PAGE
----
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Roman Gods

Virgil’s Aeneid
Jupiter (Zeus)
• Originally sky spirit – important in
agriculture
• Lost rustic background and became
chief god, defender of city and state
• Powerful, middle-aged, bearded
• Jupiter more dignified than Zeus
• Used thunderbolt to warn and
punish
Juno (Hera)
• Originally goddess of light
• Responsible for childbirth,
marriage and other female
concerns
• Looked after birth rate of nation
• With Jupiter, co-guardian of her
people
• Depicted as young and beautiful
women, but also dignity of Roman
matron
Mars (Ares)
• Second in importance to Jupiter
• Originally agricultural
• March his month
• As empire became important to Romans
he became god of war
• Never completely lost farming role
• Father of the state – features in the story
of Romulus and Remus
• Different to Ares who had no loyalty to
any side in war
Vesta (Hestia)
• Personified fire – domestic fire used
for cooking, warmth and religious
ceremonies
• Every home honoured her every day
• Honoured in a state cult – Vestal
Virgins who tended the state fire
• Tales of Hestia do not match Hera
• Truly Roman figure
Minerva (Athene)
• Patron of crafts and commerce
• Never as important as the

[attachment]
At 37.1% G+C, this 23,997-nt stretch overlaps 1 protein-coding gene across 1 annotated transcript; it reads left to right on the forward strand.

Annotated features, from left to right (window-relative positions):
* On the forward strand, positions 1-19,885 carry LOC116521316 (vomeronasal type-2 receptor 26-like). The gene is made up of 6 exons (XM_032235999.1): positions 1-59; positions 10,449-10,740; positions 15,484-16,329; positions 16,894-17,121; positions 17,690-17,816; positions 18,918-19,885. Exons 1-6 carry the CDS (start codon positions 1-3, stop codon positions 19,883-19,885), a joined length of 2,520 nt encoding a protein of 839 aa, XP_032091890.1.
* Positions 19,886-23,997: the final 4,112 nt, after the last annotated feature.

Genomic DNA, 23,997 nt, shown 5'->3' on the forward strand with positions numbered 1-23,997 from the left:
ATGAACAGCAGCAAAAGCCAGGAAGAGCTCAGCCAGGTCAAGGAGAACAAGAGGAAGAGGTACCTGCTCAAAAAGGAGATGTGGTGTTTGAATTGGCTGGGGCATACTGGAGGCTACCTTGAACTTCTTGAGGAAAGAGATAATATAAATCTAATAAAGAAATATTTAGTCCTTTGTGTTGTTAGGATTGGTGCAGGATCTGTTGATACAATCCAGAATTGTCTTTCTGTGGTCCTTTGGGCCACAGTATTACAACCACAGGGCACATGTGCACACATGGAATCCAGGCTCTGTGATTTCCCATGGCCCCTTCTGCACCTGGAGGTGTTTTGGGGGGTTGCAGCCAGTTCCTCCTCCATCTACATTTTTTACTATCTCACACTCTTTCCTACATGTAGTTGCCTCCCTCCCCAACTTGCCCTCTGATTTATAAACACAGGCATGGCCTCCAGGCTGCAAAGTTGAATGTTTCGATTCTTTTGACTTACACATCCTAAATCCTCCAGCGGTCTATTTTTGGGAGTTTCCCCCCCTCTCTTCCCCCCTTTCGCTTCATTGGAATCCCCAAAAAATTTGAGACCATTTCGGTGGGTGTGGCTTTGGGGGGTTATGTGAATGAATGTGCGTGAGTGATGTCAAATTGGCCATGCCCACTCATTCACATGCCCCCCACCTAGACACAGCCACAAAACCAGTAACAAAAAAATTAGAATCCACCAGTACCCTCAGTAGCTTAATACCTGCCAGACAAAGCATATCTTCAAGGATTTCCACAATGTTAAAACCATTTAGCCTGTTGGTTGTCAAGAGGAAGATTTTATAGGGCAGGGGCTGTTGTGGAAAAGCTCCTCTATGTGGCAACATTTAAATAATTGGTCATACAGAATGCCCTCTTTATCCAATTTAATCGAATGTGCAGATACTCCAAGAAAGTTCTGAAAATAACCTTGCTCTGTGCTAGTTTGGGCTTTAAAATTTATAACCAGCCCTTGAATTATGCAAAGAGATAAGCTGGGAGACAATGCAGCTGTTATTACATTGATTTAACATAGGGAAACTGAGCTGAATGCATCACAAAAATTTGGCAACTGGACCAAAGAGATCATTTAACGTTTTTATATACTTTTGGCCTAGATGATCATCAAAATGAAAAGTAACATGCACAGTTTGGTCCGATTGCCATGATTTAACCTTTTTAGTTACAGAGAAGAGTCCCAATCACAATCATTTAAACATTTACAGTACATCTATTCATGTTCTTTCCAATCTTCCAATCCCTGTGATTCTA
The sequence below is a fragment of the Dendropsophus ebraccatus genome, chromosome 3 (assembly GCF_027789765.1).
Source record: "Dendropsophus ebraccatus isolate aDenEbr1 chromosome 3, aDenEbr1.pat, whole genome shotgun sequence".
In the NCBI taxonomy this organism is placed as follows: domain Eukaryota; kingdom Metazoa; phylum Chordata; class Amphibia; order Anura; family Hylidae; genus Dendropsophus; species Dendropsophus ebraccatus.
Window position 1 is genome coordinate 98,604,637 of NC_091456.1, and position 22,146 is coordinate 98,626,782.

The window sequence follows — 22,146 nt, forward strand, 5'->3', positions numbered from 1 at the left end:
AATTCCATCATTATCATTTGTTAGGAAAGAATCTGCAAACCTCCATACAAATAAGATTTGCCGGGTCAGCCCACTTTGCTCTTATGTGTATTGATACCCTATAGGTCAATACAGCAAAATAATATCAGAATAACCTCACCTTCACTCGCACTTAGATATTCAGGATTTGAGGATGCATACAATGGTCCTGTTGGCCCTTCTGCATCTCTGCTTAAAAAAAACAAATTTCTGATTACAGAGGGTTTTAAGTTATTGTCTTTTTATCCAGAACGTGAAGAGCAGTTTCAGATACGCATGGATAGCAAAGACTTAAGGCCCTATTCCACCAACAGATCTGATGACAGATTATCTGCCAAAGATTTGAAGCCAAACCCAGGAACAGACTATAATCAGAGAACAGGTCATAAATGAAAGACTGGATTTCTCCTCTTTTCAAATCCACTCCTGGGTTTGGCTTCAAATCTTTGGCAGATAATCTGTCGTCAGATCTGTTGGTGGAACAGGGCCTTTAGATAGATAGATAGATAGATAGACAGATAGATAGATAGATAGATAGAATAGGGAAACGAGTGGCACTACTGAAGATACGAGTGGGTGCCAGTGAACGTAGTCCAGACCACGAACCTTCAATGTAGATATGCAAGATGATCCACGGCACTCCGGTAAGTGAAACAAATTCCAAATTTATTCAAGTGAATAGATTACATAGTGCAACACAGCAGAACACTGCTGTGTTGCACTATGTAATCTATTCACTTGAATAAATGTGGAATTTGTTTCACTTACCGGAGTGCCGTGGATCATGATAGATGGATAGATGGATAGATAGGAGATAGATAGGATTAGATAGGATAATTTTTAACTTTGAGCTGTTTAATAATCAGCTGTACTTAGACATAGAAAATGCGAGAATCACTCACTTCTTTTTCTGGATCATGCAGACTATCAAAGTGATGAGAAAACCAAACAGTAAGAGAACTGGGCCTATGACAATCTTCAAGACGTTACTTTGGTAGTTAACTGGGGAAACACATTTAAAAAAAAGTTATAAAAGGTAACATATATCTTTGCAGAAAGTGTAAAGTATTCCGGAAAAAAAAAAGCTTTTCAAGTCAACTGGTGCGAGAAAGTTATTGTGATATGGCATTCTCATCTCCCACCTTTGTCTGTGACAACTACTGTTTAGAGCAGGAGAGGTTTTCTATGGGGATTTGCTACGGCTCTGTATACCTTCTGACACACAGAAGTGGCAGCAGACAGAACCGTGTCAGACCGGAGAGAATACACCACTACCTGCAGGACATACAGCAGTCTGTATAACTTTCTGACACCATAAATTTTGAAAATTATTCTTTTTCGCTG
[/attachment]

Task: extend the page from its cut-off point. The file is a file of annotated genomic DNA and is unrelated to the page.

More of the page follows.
Greek Athene
Neptune (Poseidon)
• Originally a fresh water god
• Under Greek influence identified
with the God of the sea
• Less significant role than
Poseidon – most Romans dry
land people
• Not as much personality as
Poseidon
Diana (Artemis)
• Spirit of woods and mountains
• Original mysterious cult
submerged by Greek Artemis –
goddess of woods and
mountains
• Depicted as beautiful young
woman in a short tunic or
gown, carrying bow and arrow
Venus (Aphrodite)
• Spirit of springtime
• This association led to her being merged with
Greek Goddess of love and feminine beauty
• Straight laced Romans less enthusiastic about bad
example of numerous love affairs
• Good luck
• Cult took after when linked to Aeneas
• Claimed ancestress of Julius Caesar
• Portrayed as beautiful young woman often in nude
• Accompanied by son – god of love (Eros or Cupid)
Mercury (Hermes)
• God of commerce and trade
• First appeared as Roman God
around fifth century BC as trade
developed at Rome
• By Augustus’ time very important
to businessmen
• Thought of as low-class
• Depicted as young man with wide
brimmed hat, sandals and little else
Vulcan (Hephaistos)
• One of oldest Roman Gods
• God of fire
• Patron of metal crafts
• Lacked personality and
mythology

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